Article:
Is this soil still usable

artist473(6)July 3, 2013

This is kind of a strange question, I'm sure. But here goes ... I planted three pots (s, m, l) with annuals. The pots did not have drainage holes at the bottom but they did have kind of a reservoir. We have had many heavy thunderstorms and as a result the pots got totally waterlogged to the point that the whole thing was a soppy, smelly, bug ridden mess. (Surprisingly, the annuals are still alive.) I laid out a tarp and spread out all the bad soil, drilled holes in the pot bottoms and replanted them with fresh soil. Now I'm trying to dry out the soil in the sun although the weather is not cooperating very much.

My question is, assuming I can get this soil dried out, will it still be usable? Any suggestions on what I can do short of dumping all the soil? I told you it was a strange question! Thanks for your help!

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egbar

not that strange! you can mix it with garden earth, sand, peat, compost, and other things and use it again. Soil is full of living organisms and your soil went from having air breathing organisms to ones which thrive in water. Drying it out and adding nutrients from other organic materials will
refresh it and allow new air breathing organisms to form.
If you have left over soil from replenishing your planters, just mix the old soil back into it and allow it to rest for a couple of weeks. Should be fine if left somewhere it can continue to breathe (not, for example, in a sealed plastic bag or bucket of some sort) best wishes

    Bookmark   July 4, 2013 at 1:45PM
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artist473(6)

Thank you! Now if it will only stop raining for a while!

    Bookmark   July 4, 2013 at 3:10PM
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goren

Well, you can.....but I wouldn't.

The plants should have had drainage holes from the beginning....failing that, plants should be carefully watered to prevent over watering---which affects the roots.

The roots feed the foliage....but they can only take so much...when they take too much....or sit in water too long, they stop taking it up....even if water is only an inch away...it is unable to drink further.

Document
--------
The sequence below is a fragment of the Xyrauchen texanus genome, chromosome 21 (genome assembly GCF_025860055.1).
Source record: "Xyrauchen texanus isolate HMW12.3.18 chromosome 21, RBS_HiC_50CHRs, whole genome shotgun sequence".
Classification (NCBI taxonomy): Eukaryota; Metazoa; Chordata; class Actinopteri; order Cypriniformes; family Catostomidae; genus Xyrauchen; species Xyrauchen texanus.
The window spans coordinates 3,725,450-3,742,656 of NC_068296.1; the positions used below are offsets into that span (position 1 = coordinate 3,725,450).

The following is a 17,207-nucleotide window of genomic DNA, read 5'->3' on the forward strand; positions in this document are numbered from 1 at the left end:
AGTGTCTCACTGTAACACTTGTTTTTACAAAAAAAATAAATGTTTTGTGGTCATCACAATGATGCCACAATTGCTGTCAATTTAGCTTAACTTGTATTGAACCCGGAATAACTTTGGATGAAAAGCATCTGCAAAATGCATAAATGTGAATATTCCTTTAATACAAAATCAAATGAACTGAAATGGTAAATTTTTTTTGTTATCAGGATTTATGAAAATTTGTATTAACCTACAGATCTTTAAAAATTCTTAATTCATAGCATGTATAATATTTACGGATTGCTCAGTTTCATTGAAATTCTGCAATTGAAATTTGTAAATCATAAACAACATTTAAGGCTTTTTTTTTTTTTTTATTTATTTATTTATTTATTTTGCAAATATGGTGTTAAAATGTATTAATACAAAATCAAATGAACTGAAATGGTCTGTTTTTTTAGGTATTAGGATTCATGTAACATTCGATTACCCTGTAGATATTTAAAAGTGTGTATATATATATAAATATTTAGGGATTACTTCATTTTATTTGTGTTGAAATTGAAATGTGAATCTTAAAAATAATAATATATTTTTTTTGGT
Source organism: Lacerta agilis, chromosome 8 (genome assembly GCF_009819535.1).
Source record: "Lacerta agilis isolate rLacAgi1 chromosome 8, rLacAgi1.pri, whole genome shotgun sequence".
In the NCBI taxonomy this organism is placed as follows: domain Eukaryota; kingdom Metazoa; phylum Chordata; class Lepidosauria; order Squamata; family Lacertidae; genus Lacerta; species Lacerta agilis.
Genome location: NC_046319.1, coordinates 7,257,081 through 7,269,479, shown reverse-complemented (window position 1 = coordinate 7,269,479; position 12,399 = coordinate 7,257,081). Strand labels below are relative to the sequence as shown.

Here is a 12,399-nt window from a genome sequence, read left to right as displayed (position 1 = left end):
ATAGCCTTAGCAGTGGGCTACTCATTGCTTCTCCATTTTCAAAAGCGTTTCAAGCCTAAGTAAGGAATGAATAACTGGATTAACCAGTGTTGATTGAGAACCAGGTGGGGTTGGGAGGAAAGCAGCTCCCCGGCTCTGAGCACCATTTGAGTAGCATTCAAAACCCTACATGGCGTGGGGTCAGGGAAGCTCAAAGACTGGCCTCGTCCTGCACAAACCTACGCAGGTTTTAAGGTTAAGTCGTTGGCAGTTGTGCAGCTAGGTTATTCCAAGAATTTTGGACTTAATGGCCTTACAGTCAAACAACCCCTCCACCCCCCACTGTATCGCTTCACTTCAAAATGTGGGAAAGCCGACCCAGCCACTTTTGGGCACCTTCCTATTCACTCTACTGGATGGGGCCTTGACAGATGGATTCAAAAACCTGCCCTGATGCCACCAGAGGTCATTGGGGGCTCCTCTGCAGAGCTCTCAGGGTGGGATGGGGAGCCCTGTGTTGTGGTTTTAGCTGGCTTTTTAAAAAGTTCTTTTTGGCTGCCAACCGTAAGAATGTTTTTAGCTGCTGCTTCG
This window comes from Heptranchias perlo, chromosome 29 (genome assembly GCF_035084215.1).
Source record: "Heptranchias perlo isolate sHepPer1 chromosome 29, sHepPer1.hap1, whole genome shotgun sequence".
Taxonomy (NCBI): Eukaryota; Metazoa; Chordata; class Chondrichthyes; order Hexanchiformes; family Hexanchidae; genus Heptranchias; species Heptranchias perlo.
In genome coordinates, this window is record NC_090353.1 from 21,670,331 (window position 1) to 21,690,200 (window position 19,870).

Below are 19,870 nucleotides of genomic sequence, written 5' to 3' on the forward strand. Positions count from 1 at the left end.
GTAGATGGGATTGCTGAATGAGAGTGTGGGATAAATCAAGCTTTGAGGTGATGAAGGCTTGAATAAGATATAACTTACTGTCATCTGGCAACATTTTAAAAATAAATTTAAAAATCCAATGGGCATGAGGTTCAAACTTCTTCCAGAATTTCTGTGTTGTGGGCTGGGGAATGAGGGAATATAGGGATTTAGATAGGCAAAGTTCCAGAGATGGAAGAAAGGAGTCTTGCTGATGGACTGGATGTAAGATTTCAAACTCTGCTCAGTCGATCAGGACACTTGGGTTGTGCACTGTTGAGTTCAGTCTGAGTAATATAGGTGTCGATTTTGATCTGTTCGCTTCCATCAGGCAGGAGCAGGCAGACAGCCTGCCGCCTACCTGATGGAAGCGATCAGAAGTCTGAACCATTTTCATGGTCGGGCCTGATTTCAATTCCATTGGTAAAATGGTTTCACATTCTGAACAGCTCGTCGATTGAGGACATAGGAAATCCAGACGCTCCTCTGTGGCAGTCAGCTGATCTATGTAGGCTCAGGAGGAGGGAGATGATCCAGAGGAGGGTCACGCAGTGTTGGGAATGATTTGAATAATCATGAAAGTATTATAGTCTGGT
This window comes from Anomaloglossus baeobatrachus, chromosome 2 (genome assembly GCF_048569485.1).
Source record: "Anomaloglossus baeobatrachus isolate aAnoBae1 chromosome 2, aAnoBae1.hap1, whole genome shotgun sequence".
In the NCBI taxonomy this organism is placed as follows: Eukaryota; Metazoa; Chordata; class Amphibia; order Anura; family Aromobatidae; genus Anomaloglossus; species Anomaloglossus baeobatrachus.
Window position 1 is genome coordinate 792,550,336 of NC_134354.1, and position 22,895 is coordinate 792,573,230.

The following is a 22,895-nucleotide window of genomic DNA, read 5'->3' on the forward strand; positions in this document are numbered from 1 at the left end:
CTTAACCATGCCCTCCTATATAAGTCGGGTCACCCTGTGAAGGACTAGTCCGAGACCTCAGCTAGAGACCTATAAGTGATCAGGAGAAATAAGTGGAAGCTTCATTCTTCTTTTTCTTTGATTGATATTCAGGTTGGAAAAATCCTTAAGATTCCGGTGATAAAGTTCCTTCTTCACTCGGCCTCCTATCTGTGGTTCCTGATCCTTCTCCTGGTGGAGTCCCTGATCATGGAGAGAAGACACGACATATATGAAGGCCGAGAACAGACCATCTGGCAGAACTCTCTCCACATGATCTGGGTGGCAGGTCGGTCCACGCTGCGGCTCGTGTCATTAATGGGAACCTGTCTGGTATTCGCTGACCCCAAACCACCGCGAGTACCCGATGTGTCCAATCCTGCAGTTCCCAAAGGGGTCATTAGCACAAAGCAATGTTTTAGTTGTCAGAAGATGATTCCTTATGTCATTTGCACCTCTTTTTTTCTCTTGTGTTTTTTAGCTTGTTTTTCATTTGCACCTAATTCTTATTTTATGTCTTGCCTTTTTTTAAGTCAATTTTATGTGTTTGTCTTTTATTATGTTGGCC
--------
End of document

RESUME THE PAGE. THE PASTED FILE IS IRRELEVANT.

The soil you have is drowned and any salts that was removed from the soil----is not removed...its still there.
Hence the reason why plants are encouraged to have drainage holes in their pots....to rid themselves of the salts that can build up.

Putting the same old soil back is not doing the plant any favour. Once you have arranged for the pot to have drainage holes...now put something between the soil and the roots. Clay shards work great...stones of size, gravel...anything that can keep the soil away from the drainage holes.
Then give it fresh potting soil. If necessary, cut the plant back according to how the roots are--examine them for any sign of damage...or odour...and water it to drainage.
Allow the plant to drain....for 10 minutes...then get rid of the excess. Never leave a plant sitting in the drainage water for more than 10 minutes. Otherwise, the salts that left the soil....is drawn back up to sit at the roots.
The fresh potting soil has sufficient food to feed your plant for a time...depending on the size.

A good rule to follow when contemplating fertilizing....water it first...then give it the water soluble food. The watering first encourages the fertilizer to be drawn down to the roots.
Always, water to drainage....letting the plant dry down between waterings. Stick your finger in up to the first knuckle...if it feeds damp...let the watering go for another couple days..then test again.

Oh yeah....that old soil, give it to your compost.
Don't have a compost....start one.
Throw the old soil outside on your lawn.

Hopefully your plant is encouraged to grow well.

    Bookmark   July 7, 2013 at 2:14PM
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artist473(6)

Gosh, why do I feel like I just got rapped on the knuckles??

To clarify, I used these pots for two previous summers and never had this problem. It wasn't me over-watering them; we have had HUGE storms that I had no control over, and I have nowhere to place these pots to shelter them. Besides, by the time I realized I had a problem it was too late.